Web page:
The S/C employes an enhanced Proteus bus (of Jason-1 heritage), developed by Thales Alenia Space (prime contractor, formerly Alcatel Alenia Space), and funded by CNES. The platform structure has has dimensions of 2.46 m (height) x 1.51 m x 1.91 m. When deployed the solar arrays extend to 9.72 m. All the equipment units are accommodated on four lateral panels; the hydrazine mono-propellant system with a 40 liter tank and four 1 N thrusters are positioned on and under the lower plate. 9)

The S/C is three-axis stabilized. The normal in-orbit platform attitude control is based on a gyro-stellar concept. Three accurate 2-axis gyroscopes are used for stability requirements and attitude propagation. Attitude acquisition is obtained using magnetic and solar measurements (two 3-axis magnetometers and eight coarse sun sensors). The AOCS can provide yaw steering. Four small reactions wheels generate a torque for attitude control, they are de-saturated using magnetic torquers. The pointing attitude restitution is 0.05º (3 σ) on each axis. Accurate attitude determination is based on two star trackers (nominal and redundant) measurements. Both star trackers are accommodated on the payload in the STA (Star Tracker Assembly), equipped with an autonomous thermal control (the star trackers, SED16, were built at EADS Sodern). Each star tracker has a 25º circular FOV and includes a CCD detector (1024 x 1024) which is regulated to a temperature of -10ºC by a Peltier device. A GPS receiver provides satellite position information for accurate orbit ephemeris determination and onboard time delivery.

Figure 2: Line drawing of the CALIPSO spacecraft (image credit: NASA)
Figure 2: Line drawing of the CALIPSO spacecraft (image credit: NASA)
Figure 3: Internal layout of the Proteus bus (image credit: Thales Alenia Space)
Figure 3: Internal layout of the Proteus bus (image credit: Thales Alenia Space)
Figure 4: Functional block diagram of the Proteus bus (image credit: Alcatel Alenia Space)
Figure 4: Functional block diagram of the Proteus bus (image credit: Alcatel Alenia Space)

Electric power is generated by two symmetric wing arrays attached near to the satellite center of mass with two single axis stepping motor mechanisms. Each wing is constituted of four 1.5 x 0.8 m panels covered with classical silicon cells. The power is distributed through a single non-regulated primary electrical bus (23/37 V with an average 28 V voltage), using a Li-Ion battery (9 series-3 parallel technology) developed by SAFT, France. Up to 16 switchable power lines (5 A max) can be provided to the payload.

The DHU (Data Handling Unit) performs its tasks through the OBC (MA 31750 processor). It supports all onboard functions including the management of the communication links with every satellite unit, including the payload, either via discrete point-to-point lines, or via a MIL-STD-1553-B bus. The S/C mass is 635 kg including 28 kg of hydrazine, power = 560 W (average). The design life is 3 years.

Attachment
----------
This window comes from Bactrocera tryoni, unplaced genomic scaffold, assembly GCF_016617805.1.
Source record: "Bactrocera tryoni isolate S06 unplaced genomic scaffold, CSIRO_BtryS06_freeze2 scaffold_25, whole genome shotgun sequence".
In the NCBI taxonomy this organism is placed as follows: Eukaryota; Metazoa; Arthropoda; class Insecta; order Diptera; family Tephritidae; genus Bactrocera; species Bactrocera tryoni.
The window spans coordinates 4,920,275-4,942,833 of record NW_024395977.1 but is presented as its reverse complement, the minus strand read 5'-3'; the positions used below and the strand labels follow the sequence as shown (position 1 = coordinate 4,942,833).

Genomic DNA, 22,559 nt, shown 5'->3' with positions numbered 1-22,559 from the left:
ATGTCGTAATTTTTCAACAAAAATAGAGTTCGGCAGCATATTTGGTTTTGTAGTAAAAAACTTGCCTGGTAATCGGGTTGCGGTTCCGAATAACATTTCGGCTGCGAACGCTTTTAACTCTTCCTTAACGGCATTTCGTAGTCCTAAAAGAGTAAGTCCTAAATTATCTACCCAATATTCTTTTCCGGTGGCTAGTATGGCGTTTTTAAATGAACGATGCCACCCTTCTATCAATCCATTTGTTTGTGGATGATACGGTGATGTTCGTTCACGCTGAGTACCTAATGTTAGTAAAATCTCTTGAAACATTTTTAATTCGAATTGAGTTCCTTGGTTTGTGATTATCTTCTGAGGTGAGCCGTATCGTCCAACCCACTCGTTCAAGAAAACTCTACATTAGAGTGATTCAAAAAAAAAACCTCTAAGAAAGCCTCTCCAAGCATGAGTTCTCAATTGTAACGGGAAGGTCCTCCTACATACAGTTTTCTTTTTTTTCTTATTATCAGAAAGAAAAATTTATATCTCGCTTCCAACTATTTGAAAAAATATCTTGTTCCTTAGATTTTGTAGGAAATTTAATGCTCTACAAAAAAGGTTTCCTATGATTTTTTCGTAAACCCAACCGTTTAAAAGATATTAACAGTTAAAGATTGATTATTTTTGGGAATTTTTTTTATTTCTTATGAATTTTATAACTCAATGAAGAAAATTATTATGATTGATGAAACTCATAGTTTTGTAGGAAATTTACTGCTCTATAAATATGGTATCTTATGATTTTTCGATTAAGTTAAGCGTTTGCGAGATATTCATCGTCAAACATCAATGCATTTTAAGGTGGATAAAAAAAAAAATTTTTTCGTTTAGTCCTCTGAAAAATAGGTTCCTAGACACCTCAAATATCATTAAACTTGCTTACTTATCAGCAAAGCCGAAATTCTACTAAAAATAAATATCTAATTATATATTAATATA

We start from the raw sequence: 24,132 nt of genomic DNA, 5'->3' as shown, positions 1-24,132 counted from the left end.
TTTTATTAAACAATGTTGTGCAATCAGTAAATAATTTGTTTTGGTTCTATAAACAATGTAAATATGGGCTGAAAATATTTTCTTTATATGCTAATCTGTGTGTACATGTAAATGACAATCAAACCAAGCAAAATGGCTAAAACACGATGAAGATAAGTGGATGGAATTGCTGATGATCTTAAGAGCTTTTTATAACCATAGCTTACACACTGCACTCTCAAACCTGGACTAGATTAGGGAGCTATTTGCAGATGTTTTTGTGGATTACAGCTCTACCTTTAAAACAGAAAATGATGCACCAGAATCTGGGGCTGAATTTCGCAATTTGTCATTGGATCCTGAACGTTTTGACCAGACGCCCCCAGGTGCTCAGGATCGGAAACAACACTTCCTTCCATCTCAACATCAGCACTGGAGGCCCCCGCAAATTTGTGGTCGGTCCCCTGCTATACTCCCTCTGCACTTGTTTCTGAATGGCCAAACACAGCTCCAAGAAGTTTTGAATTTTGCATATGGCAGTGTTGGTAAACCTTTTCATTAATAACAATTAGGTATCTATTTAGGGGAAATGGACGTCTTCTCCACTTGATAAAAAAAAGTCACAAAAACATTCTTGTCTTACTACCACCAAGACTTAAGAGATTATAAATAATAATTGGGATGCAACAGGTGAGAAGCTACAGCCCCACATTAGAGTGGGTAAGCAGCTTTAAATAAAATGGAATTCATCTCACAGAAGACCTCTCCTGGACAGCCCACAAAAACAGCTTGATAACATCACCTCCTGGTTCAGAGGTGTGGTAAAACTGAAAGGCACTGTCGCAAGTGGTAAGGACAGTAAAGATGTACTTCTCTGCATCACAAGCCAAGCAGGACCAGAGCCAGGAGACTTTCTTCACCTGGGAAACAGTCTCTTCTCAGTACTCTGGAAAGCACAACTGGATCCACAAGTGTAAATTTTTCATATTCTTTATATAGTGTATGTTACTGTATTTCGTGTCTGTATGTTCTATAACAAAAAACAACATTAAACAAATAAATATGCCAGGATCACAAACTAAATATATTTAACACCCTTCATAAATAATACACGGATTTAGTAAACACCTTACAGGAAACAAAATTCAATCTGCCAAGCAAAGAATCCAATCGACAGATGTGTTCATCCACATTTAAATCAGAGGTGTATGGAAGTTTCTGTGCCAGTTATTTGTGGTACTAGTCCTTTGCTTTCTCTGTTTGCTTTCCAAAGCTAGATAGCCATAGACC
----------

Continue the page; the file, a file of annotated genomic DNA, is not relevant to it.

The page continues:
Figure 5: Illustration of the SED 26 star trackers (image credit: EADS Sodern)
Figure 5: Illustration of the SED 26 star trackers (image credit: EADS Sodern)

RF communications: An onboard data storage capability of 60 Gbit is provided for the payload data and 2 Gbit for platform housekeeping data. TT&C communications are in S-band with data rates of 727 kbit/s for telemetry (QPSK modulation) and 4kbit/s for telecommands. The payload data are transmitted in X-band at 80 Mbit/s. The CCSDS packet standard protocol is used for telemetry encoding and telecommand decoding.


A launch of CALIPSO took place on April 28, 2006 from VAFB, CA (co-manifested with CloudSat, on a Delta-II 7420-10C vehicle). 10) 11)

Orbit: The CALIPSO spacecraft is part of the formation flight in the so-called “A-Train” (Aqua in the lead and Aura at the tail) or afternoon constellation. Near sun-synchronous orbit, altitude = 705 km, inclination = 98.05º, the ascending node crossing time is around 13:30 hours.

All members of the A-train employ the WRS-2 (World Reference System-2), a global catalog notation system for data which enables a user to inquire about satellite imagery (ground coverage in any repeat cycle) over any portion of the world by specifying a nominal scene center designated by PATH and ROW numbers. However, CALIPSO and CloudSat are not using the WRS-2 reference. CALIPSO is controlled to a customized grid shifted 215 km east from the WRS-2. And CloudSat is flying in close formation with CALIPSO (12.5 ± 2.5 s ahead of it).

Observation strategy: The train consists of the following S/C: Aqua, CloudSat, CALIPSO, PARASOL, and Aura. The objective is to provide a coincident set of data on aerosol and cloud properties, radiative fluxes and atmospheric state essential for accurate quantification of aerosol and cloud radiative effects. The formation flight of CALIPSO with Aqua and CloudSat includes the following constraints:

• CALIPSO shall maintain the formation with Aqua

• CloudSat shall maintain the formation with CALIPSO.